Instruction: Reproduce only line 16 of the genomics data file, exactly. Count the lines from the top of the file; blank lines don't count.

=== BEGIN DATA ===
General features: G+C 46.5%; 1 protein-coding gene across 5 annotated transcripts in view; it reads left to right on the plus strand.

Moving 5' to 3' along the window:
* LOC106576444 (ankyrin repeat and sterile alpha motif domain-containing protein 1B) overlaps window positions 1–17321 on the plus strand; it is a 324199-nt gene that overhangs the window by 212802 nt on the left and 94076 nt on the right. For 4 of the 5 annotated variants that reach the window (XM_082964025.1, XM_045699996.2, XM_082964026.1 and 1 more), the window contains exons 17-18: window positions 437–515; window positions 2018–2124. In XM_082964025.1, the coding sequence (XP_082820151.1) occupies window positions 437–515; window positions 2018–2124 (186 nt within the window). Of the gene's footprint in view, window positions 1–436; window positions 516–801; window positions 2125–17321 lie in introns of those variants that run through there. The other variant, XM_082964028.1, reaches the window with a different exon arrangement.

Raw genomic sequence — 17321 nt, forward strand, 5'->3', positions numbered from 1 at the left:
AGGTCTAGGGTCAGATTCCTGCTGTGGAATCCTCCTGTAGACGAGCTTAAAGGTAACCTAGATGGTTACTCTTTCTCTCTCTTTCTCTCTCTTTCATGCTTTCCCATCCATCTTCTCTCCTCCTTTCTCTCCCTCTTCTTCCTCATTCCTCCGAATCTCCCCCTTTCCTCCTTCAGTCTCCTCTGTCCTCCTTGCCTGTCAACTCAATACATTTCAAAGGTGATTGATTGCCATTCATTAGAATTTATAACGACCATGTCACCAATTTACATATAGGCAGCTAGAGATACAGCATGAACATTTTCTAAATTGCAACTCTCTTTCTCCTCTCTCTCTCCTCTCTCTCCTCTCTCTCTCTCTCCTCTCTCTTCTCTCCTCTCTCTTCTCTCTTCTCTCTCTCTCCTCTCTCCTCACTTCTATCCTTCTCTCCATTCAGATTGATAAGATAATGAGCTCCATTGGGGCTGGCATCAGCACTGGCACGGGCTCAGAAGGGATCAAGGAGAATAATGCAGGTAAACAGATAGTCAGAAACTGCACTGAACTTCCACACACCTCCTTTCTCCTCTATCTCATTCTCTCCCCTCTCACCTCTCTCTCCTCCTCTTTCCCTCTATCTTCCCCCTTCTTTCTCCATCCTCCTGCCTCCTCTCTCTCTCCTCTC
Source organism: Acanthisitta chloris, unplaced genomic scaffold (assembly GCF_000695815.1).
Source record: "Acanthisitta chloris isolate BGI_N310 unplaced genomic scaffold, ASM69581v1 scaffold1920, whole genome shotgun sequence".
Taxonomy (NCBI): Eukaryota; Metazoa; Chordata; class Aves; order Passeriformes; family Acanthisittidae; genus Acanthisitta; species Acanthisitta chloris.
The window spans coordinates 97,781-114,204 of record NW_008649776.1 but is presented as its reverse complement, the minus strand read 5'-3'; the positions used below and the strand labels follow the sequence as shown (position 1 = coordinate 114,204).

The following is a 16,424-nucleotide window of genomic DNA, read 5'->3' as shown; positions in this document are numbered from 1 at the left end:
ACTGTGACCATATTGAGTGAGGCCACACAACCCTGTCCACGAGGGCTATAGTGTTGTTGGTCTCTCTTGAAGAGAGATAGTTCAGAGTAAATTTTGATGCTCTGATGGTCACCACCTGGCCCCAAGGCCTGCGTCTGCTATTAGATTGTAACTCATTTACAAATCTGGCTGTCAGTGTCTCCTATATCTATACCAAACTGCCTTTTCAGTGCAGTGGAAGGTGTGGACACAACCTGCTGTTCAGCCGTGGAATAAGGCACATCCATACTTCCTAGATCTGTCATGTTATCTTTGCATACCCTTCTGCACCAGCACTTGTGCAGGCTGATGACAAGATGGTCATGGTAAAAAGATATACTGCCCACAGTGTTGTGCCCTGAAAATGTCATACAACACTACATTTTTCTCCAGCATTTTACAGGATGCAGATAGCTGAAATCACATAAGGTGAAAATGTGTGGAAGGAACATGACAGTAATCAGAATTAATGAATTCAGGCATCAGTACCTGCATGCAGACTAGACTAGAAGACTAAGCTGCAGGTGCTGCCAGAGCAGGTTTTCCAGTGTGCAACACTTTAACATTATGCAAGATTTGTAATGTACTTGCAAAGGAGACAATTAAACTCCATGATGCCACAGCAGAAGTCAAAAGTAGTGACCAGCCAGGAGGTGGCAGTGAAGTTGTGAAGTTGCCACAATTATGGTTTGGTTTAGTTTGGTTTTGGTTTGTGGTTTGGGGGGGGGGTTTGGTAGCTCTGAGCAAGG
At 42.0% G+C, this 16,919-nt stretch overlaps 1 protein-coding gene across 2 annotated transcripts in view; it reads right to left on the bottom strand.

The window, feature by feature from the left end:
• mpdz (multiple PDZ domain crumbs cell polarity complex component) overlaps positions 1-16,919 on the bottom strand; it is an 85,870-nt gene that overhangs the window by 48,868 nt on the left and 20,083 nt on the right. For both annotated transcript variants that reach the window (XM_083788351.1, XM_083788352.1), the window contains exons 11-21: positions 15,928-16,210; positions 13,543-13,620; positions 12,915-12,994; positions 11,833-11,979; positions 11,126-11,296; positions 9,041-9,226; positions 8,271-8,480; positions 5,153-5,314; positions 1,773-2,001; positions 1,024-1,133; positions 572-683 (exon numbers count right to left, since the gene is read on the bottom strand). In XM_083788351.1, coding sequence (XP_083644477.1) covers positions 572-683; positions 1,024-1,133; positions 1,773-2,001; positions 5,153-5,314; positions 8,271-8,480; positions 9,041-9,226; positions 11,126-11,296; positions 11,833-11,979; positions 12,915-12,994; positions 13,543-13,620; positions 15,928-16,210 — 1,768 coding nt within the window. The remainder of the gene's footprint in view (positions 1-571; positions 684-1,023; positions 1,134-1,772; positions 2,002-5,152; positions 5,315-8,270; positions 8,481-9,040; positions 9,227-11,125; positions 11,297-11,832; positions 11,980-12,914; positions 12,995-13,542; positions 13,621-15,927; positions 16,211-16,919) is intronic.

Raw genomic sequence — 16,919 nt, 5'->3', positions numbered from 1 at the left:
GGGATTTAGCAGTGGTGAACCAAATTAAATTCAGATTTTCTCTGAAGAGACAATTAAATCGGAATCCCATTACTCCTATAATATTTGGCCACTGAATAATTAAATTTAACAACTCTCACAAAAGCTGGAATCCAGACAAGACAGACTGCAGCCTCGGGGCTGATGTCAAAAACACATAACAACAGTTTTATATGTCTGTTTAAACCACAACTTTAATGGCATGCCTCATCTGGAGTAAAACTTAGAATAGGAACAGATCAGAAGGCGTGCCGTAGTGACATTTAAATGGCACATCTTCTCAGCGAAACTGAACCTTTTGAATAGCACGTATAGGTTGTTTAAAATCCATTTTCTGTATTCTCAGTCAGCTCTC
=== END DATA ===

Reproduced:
GGGATTTAGCAGTGGTGAACCAAATTAAATTCAGATTTTCTCTGAAGAGACAATTAAATCGGAATCCCATTACTCCTATAATATTTGGCCACTGAATAATTAAATTTAACAACTCTCACAAAAGCTGGAATCCAGACAAGACAGACTGCAGCCTCGGGGCTGATGTCAAAAACACATAACAACAGTTTTATATGTCTGTTTAAACCACAACTTTAATGGCATGCCTCATCTGGAGTAAAACTTAGAATAGGAACAGATCAGAAGGCGTGCCGTAGTGACATTTAAATGGCACATCTTCTCAGCGAAACTGAACCTTTTGAATAGCACGTATAGGTTGTTTAAAATCCATTTTCTGTATTCTCAGTCAGCTCTC